3c a career ending injury?

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5/2/2014 4:26pm
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Replies: 5

Hi Friends,

I've got a Onc appointment on Monday, but I'm trying to wrap my head around all of this.  Please bear with me. I know I'm incredibly blessed, but I'm in the midst of transition and my feet haven't hit solid ground yet. So at this point in time, I am only grieving what seems to have been taken away, rather than rejoicing in the opportunities that are before me.

A bit of background: I am an American who has lived and worked in Asia just about half my life. I have invested heavily (in time and talent, some treasure, too)  to be able to live and work comfortably there. Friends, family and fulfilling work is there.  I know nothing else.

In 2008, I found out I had melanoma.  I went through the treatments (3 WLEs, 3 SNBs, CLDN, HDINF, GM-CSF) and was declared NED. I was going through school at the time (more investing!), and so living and working not in Asia, made sense and was challenging.  

I graduated (last year!) and returned to Asia thinking I'd be reunited with my life in Asia again.  I knew it would be different.  I am different, but there were opportunities for me to do what I do best there, and I was grateful for that start.

Then at the end of last year, I found 3 intransit mets around one of my SNB scars.  I came back "home" to So Cal, checked in with my awesome Rock Star Dr. and after having clear scans, had 4 doses of Ipi.  Now I'm 20 weeks into the Ipi treatment, and have 4 new intransit mets pop up. I'll know more on Monday, but it doesn't sound like I'm an Ipi responder.

So Plan B is to try and get Merick's anti-PD1 drug in their MK-4375 Expanded Access Program.  I don't know that MK-4375 will work, but it seems to be the next best thing.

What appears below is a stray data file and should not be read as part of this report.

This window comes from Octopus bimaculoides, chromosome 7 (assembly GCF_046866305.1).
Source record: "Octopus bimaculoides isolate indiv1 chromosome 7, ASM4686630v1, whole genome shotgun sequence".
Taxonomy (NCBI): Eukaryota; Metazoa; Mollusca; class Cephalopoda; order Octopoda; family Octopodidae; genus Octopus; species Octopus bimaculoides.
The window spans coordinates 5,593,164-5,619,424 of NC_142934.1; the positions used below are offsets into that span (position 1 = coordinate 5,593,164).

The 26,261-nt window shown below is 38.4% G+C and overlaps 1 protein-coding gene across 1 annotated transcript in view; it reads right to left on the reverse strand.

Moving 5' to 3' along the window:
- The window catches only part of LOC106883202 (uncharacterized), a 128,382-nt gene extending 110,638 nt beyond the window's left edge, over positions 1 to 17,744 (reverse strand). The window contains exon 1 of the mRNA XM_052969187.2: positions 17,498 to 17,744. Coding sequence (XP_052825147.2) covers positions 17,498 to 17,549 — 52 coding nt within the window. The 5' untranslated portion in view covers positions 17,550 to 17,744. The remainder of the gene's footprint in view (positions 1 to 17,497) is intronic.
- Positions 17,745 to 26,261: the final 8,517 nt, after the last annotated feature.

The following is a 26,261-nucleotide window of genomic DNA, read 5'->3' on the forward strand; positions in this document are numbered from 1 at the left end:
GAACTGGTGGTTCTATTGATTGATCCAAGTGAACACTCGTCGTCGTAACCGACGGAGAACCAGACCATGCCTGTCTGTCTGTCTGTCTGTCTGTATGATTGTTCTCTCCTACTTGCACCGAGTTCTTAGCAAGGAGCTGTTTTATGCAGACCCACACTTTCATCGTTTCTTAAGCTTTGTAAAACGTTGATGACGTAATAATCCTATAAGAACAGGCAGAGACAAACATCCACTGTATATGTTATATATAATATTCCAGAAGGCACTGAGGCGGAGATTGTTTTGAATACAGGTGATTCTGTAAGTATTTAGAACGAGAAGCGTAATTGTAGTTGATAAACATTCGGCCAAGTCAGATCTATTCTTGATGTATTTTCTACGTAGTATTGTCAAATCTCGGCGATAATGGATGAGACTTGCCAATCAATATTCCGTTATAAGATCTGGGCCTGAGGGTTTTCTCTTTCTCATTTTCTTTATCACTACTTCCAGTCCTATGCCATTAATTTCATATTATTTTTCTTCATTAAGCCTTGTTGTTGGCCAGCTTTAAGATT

So my questions and wonderings are: Do I have a career ending injury?  It seems to me that whatever happens next- respond or not to MK-4375, I'm going to be back in the US for a long time (2+years?). Yes?  I've been living fairly temporary while I've been doing Ipi, but maybe it's time to say good by to my life in Asia, and invest in one here in the US.

Thank you for listening to me whine. I'm trying to move through this, and make reasonable decisions, but nothing seems reasonable.

Peace,

Julie

 

Hi Julie,

I have immigrated to America few years before  being diagnosed with deadly mucosal melanoma-and it was the best decision of my life.If it wasn't for the American top notch doctors and superb healthcare,I would not have been alive today.Yes ,it is expensive but it is the BEST HEALTH CARE IN THE WORLD.Be grateful that you have the chance to  access  the best  team of professionals, best facilities,most  innovative treatments and top notch research-surely an opportunity that billions of people worldwide could  only dream of!I would not worry about Asia or any other place,just be grateful  that you have access to the best healthcare system in the World.

All the best to you,

Teodora Chasse

Anonymous - (5/2/2014 - 8:48pm)